Clinton boasts a ready to go, day one experience. I'm sorry Miss but Bill Richardson has a better resume than you do. I don't think a resume equal’s leadership, what really matters is the ability to inspire, to challenge and to instill confidence that we, "WE" can be more. Great leadership is what inspires greatness. Obama eloquently summed up the American Spirit as "Yes WE Can", all I hear from Hillary is I, I, I. Obama is truthfully the first Presidential candidate I have ever been inspired by. America – now is the time for change, now is the time for true uniting leadership, now is the time to believe that America can look forward with anticipation not back with reminisce.

    January 8, 2008 11:55 pm at 11:55 pm |
  14. Sheri

    I've been watching media coverage on Obama and have noticed that the LIVE rally in New Hampshire was cut off in the middle, AND how come there is not a single video clip on Obama congratuting Hillary???

    January 8, 2008 11:57 pm at 11:57 pm |
  15. WHO U WIT

    I thought I was the only one that knew she was crying for votes. What a shame.

    January 8, 2008 11:59 pm at 11:59 pm |
  16. Christine Grace, Kansas

    his speech was excellent. in fact, the contrast between his and hillary's was staggering – if someone with no knowledge of the results watched their speeches, one would think he had won instead of her. his crowd got fired up at the right spots and they were much more enthusiastic (in my opinion). her crowd started cheering when she mentioned college students who can't afford to pay their bills – it was a very odd moment to start cheering.

    i think obama should be happy to have made it a competitive race. he was trailing her by double digits for most of the year. she was SUPPOSED to win NH all along. this isn't too much of a victory – especially since good ol' President Bill is very popular in NH.

    she also copied obama in that she had a bunch of young people behind her instead of the old guard like she did in iowa. for some reason that annoyed me. it seemed very staged.

    January 8, 2008 11:59 pm at 11:59 pm |
  17. Sarah

    She put herself downs so low, to actually fake an emotional outburst to gain sympathy votes. She disgusts me. If she becomes the democratic nominee, I will vote Republican!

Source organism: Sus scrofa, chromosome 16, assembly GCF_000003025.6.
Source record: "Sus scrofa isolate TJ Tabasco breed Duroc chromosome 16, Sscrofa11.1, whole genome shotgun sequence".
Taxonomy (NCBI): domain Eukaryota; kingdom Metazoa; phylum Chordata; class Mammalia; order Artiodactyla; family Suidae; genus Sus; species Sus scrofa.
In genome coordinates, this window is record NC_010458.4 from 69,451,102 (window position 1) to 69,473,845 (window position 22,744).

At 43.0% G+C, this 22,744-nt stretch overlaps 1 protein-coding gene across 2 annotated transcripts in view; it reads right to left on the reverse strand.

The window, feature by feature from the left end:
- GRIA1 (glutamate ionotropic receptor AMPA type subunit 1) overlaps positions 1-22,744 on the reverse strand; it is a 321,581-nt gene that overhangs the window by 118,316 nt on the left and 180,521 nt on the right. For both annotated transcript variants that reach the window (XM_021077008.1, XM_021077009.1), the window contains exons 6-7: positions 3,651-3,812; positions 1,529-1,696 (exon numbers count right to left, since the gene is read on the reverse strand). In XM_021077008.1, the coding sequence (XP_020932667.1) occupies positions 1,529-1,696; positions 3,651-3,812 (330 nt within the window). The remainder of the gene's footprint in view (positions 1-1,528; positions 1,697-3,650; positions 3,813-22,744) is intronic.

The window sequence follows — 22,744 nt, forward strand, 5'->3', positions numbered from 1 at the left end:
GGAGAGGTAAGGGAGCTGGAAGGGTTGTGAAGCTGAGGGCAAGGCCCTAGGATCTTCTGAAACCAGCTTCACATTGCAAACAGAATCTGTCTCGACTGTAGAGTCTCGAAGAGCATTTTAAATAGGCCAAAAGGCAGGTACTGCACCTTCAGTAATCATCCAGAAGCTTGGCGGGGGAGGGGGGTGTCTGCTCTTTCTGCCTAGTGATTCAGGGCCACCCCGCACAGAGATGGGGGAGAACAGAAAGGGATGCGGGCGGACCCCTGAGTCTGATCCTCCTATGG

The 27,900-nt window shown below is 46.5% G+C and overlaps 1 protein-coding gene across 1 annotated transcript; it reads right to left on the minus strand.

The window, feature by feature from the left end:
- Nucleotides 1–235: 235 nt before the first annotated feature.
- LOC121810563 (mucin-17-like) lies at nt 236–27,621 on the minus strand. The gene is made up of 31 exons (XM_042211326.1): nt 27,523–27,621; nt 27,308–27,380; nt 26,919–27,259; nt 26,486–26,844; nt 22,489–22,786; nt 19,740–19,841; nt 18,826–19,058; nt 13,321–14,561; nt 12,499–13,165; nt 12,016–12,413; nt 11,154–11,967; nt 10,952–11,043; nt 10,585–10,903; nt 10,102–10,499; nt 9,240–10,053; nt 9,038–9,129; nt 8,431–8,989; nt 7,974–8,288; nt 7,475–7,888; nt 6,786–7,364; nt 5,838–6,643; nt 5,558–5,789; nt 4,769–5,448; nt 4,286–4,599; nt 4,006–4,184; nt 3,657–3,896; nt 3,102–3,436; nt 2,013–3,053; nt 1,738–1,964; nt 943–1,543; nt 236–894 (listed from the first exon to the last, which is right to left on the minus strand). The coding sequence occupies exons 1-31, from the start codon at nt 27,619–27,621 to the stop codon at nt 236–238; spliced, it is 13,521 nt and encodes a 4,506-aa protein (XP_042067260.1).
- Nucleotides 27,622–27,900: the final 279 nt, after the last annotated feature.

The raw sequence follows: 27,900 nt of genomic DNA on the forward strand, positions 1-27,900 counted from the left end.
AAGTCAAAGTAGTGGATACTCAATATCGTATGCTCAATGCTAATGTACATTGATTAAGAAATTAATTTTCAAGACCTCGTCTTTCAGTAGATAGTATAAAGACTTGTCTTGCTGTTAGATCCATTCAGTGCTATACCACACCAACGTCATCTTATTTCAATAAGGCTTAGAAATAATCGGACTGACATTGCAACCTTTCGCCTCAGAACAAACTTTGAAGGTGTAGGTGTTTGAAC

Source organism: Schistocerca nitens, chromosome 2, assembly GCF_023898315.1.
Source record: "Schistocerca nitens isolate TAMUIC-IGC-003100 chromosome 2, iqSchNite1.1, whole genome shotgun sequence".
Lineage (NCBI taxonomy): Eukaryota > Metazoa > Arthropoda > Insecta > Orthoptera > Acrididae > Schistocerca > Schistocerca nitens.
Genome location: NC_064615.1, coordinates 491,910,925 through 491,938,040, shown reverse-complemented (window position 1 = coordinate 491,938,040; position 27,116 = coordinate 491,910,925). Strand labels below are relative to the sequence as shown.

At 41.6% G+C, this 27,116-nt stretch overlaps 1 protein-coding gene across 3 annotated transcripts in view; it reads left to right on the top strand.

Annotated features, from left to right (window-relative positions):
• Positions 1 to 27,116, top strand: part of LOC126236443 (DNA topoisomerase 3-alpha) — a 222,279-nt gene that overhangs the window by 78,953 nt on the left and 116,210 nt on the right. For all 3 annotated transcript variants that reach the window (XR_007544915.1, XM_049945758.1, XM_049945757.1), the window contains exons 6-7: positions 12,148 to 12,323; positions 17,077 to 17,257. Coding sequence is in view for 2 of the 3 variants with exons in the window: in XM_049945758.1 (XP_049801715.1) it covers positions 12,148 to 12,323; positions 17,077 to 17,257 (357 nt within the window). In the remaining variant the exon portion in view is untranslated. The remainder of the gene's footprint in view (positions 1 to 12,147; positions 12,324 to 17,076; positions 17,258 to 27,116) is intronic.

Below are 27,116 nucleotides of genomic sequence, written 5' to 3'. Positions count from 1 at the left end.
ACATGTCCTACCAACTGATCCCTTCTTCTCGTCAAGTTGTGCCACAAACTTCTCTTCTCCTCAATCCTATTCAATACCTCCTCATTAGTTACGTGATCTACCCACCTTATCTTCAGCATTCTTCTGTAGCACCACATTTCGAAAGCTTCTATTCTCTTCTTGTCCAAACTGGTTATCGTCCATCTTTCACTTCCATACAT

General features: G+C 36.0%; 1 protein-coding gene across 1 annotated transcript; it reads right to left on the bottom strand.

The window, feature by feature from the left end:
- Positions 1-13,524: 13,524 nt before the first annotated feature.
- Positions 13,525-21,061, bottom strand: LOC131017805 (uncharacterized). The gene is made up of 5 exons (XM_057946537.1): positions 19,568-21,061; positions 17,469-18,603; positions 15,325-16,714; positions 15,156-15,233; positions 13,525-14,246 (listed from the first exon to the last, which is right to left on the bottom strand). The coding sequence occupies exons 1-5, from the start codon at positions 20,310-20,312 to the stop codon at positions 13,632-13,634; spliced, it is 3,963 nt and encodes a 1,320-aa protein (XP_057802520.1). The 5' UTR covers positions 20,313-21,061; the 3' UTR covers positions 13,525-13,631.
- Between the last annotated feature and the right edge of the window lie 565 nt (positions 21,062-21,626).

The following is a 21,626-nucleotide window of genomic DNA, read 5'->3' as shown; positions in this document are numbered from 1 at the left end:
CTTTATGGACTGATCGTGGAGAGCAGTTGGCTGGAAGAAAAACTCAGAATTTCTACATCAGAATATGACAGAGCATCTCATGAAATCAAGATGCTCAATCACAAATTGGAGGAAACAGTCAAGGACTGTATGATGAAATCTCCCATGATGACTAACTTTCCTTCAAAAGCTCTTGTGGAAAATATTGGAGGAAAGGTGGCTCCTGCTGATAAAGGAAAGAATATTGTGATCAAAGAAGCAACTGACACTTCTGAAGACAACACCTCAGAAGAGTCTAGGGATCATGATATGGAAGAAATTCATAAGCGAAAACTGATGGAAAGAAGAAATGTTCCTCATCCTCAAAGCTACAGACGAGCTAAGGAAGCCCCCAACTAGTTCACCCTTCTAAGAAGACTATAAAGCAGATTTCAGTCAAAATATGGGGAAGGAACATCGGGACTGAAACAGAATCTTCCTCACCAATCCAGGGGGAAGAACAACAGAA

I pray that people will open their eyes and vote for Obama!

    January 9, 2008 12:00 am at 12:00 am |
  18. Susan

    Yes, WE CAN! What a breath of fresh air Obama brings to politics...please help keep Hillary out and give this new voice a chance!

    January 9, 2008 12:02 am at 12:02 am |
  19. Claude, Calgary

    I feel like I was punched in the gut, but thats ok, There is a new demographic of young people that have come to the fold and will not be denied. The old and status quo won tonight but ,the the young, and middle age voters will scrub themselves off and continue the fight. Obama without a doubt is still the winner and its far from over!!!!!

    January 9, 2008 12:03 am at 12:03 am |
  20. Fannie

    Congratulations to the Obama camp. Saying "Yes, you can" and I add to it..."you will. It's time for a change and fair politics, turth, honesty, and hope. Move over 'the old boys club."

    January 9, 2008 12:03 am at 12:03 am |
  21. Tom Davie

    Obama will bounce back. But his campaign will have to understand HYPING his way to change isnt going to cut the mustard without hard facts.

    Clinton has altered her campaign and has hard evidence against him (finally)

    44% of New Hampshire was INDEPENDENT . Something right up Obama's alley.

    He LOST . Clinton can now claim with hard evidence that an Independent dominated voters DO NOT consider Obama the 'Zen change master'.

    It will be pretty tough to SPIN that back now with this hard evidence.

    January 9, 2008 12:04 am at 12:04 am |
  22. Sean

    We need Obama to unite us as one nation, undivided. I'm tired of the extremists on both sides of the aisle having the loudest political megaphone. Time to put them out in the cold where they belong. Obama, America needs you. Don't give up.

    January 9, 2008 12:06 am at 12:06 am |
  23. Kate

    You go, Obama!!
    We're just waiting for you down here in SC!
    I can't wait to vote for you!!

    Signed, 55-year-old white female in SC

    January 9, 2008 12:08 am at 12:08 am |
  24. Matt, Cincinnati, OH

    WOO! fired up. Obama is still strong. He will make the word comeback seem silly.

    January 9, 2008 12:11 am at 12:11 am |
  25. Gloria

    I guess the crying did it for Hillary and I agree she is fake and greedy. I am a big Obama person and I am also fired up and ready to go.

    January 9, 2008 12:14 am at 12:14 am |